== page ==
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On the Spartacus Road: A Spectacular Journey through Ancient Italy Hardcover – 21 Jan 2010
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‘A journey to be relished…For this is the story of a pursuit, and of a pilgrimage…Stothard brings to bear a lifetime of classical study, a scholar’s nose for the keenest truffles amongst the footnotes and implications of the bagful of well-thumbed texts he has packed for the road, as well as an instinct for salient gossip and an easy manner with strangers.…He is relaxed, amused, observant, and refreshingly unstuffy.…weaving his tale through the dreamy underworld of ancient poems and letters, portraying a land as vicious and prejudiced and redemptive, as strange and familiar as our own.’ Tom Adair, Scotsman
Praise for ‘30 Days: A Month at the Heart of Blair’s War’:
‘An observant, thought-provoking book, written with admirable lightness of touch.’ Evening Standard
‘Stothard expertly shapes a narrative in which Blair manages to stick by his principles…’ Publishers Weekly
‘Peter Stothard’s terrific book…’ New York Times
‘A remarkable encapsulation of history’ Kirkus
About the Author
Peter Stothard was editor of The Times from 1992 to 2002, the period of its greatest commercial success for a century, and is currently editor of the Times Literary Supplement. He was knighted for his services to newspapers in 2003. He has written extensively on politics and literature.
Top customer reviews
Peter Stothard had cancer. He called his cancer Nero. At one time he studied the classics in a passing sort of fashion. This is more a new category of writing, an historical reflecta-musatravelogue. It starts with the death of 29 saxon slaves due to fight in the arena, they took their own lives without the aid of weapons. Weapons were only given to gladiators just before they entered the arena. This reflection on the nature of death and our approach to it is conveyed partially by the limited amount that is known about Spartacus; his followers and rivals; their victories and defeats; their ultimate demise and the impact they left behind. There is no Kirk Douglas, Olivier or Curtis in this true epic. It is an encounter with a number of familiar Roman/Greek writers who wrote on the impact of the revolt, its descriptions, bloodthirsty passage and practical consequences. Plutarch, Pliny the younger, Cicero and those less familiar, Florus, Frontinus, Statius, Symmachus. Poets and writers with their own personal or political agenda who wrote, castigated or sympathised with the revolt.
Stothard travels through Rome down the Appian Way, via Capua and through some of the present day backwaters and former centres of Romano/Italian influence and culture. Places despite their obscurity you feel that you would want to visit. Along the way he meets street artists. priests, historians who add something to his journey, and as the journey weaves in and out of the story of Spartacus; makes us reflect on the way we would might approach our own end. Do we take the approach of Epicurus or Lucretius and abjure fear of death as a pointless waste, or like Cicero accept death as the great unknown and a call to action in the way we live.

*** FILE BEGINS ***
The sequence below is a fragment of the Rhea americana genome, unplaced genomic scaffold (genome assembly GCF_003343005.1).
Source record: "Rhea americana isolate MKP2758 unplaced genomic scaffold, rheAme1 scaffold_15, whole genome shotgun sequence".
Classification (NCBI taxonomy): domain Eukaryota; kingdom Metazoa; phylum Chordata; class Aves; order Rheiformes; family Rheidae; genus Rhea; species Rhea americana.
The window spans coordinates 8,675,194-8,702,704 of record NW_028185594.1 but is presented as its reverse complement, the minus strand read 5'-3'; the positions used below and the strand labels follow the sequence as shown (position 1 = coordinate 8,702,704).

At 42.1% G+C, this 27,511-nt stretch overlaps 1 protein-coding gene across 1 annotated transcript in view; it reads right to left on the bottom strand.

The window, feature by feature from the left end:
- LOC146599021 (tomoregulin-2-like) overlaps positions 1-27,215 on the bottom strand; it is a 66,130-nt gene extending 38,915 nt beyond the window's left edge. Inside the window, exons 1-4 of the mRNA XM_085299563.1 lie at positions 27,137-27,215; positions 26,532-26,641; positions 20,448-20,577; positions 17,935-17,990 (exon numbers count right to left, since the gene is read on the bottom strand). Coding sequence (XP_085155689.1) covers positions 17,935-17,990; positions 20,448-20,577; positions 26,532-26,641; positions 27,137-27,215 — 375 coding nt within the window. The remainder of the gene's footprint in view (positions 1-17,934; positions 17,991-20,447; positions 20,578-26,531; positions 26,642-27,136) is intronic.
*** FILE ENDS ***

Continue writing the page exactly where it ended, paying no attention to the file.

I discovered a Spartacus I did not know, but also a violent, culture full of life and risk that would nowadays be associated with tyranny, corruption and crime that we could barely contemplate. Saying this I have always had a striking admiration for Sulla.
The writing has a lyrical at times almost poetic quality. It is despite its claims to historical intent, deeply personal. It is also, in his encounter with a Korean tourist intent on discovering the exact location of every element of Spartacus life, a comment on the often fruitless search for intellectual exactitude.
I loved it, and it will stay with me. Beautifully written.
My only complaint is that, in the paperback version, the reproduced maps are so small that I was unable to read most of them, even with a powerful magnifying glass. I hope this can be rectified in future editions.
Like no other, granted. Scholarly, yes! Clever, undoubtedly. BUT if you wanted to know what Italy is like today with the blend of what we know about the Spartacus War, it doesn't hit the mark in the way, a travel literature book should.
Barry Strauss' fine book The Spartacus War is the benchmark on subject matter, make no mistake. Factor Brent Shaw's exceptional Spartacus & The Slave Wars and you have two 'bob-on' efforts. This is beautifully produced but I wanted a close-up on southern Italy, right in there travel anecdotes and observations, and commentary on what the author believed the slaves and Spartacus likely endured.
Perhaps a second edition will edit out extra ancient literature and add in the authors actual travel experiences...?
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